NATURAL—THE COLLECTIVE (MEANINGFUL CODE)

RELATIONSHIPS—TRUTH

RELATIONSHIPS—LOOSE (NETWORKS&FACEBOOK)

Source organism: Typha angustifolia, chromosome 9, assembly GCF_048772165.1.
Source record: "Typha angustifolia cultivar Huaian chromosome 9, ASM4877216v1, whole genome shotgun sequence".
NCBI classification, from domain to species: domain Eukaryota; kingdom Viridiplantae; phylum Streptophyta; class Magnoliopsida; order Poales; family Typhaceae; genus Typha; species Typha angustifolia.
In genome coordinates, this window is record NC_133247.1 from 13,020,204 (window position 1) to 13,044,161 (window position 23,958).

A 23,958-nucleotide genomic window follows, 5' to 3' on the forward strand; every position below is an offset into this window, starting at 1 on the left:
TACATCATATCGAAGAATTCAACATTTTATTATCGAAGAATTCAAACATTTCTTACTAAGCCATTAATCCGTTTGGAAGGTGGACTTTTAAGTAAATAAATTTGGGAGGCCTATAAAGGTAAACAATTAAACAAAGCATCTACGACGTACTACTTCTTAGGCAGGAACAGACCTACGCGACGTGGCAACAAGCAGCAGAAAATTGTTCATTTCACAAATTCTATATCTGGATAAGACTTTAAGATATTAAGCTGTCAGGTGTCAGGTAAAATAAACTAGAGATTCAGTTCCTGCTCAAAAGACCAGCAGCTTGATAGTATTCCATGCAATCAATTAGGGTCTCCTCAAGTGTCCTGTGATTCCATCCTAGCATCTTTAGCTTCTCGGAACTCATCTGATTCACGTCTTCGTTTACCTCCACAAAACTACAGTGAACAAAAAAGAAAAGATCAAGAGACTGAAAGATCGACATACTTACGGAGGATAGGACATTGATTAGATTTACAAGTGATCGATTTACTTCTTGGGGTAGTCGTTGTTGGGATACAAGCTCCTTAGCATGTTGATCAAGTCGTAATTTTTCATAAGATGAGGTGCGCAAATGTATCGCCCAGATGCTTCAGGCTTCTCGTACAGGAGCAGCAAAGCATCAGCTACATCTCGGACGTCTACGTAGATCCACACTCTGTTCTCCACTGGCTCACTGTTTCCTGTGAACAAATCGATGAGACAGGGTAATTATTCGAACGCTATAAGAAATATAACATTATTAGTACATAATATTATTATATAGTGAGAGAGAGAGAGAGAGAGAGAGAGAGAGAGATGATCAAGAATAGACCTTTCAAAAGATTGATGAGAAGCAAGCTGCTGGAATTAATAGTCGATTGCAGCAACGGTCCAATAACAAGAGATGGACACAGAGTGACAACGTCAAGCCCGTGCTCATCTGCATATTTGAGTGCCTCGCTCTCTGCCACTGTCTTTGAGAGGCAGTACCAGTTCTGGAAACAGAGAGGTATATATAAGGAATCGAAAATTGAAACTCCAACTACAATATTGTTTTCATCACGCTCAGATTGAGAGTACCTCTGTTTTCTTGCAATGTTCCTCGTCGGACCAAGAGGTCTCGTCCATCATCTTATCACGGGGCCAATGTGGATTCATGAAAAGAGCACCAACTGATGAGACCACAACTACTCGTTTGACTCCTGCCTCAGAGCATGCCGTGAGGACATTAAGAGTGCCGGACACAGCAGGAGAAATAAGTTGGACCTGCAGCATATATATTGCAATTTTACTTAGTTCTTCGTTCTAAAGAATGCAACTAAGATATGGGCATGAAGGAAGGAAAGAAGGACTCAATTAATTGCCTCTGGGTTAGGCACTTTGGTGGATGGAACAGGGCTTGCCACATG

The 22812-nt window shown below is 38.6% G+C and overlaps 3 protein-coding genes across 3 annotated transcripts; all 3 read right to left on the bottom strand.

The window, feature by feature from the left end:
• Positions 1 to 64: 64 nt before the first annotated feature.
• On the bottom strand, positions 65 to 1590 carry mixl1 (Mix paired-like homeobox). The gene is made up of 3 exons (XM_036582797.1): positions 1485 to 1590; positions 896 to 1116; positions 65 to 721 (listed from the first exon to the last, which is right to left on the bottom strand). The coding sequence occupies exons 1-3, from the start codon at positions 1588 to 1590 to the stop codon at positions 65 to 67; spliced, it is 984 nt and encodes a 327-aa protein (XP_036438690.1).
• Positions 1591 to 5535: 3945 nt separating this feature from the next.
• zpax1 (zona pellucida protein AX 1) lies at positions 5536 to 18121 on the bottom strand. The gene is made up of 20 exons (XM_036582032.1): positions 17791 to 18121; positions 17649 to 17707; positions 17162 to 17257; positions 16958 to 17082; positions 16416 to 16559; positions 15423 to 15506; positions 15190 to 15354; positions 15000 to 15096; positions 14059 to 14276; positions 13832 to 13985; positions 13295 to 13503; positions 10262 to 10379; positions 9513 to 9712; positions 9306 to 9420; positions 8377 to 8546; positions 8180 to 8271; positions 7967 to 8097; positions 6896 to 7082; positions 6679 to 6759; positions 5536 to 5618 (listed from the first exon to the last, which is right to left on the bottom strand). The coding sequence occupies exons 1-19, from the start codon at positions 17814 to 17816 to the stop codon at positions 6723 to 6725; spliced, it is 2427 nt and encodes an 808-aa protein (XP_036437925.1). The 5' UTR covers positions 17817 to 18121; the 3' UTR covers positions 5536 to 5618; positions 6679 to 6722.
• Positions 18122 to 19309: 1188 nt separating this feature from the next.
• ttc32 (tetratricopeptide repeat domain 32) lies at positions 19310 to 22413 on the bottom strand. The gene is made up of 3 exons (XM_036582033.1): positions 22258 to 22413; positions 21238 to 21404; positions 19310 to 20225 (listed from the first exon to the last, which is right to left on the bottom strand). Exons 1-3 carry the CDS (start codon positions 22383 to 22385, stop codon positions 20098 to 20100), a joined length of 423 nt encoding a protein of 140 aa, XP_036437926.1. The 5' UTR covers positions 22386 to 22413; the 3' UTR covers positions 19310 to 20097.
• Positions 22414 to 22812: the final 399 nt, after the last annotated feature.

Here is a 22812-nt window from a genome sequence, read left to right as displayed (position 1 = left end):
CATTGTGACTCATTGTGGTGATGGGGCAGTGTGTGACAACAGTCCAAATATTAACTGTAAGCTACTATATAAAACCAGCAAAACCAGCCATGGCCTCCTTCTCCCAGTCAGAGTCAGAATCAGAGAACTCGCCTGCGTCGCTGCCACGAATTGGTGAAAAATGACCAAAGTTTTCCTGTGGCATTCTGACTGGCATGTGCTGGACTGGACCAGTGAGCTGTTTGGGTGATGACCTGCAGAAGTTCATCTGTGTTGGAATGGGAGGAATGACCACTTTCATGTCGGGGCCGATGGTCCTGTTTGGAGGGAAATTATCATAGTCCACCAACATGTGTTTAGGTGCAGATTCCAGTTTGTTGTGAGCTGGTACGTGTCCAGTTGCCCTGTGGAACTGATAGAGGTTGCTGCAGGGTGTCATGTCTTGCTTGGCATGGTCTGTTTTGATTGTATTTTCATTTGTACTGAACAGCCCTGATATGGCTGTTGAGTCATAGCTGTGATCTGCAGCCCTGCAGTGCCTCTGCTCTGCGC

16

— 17


IMAGERY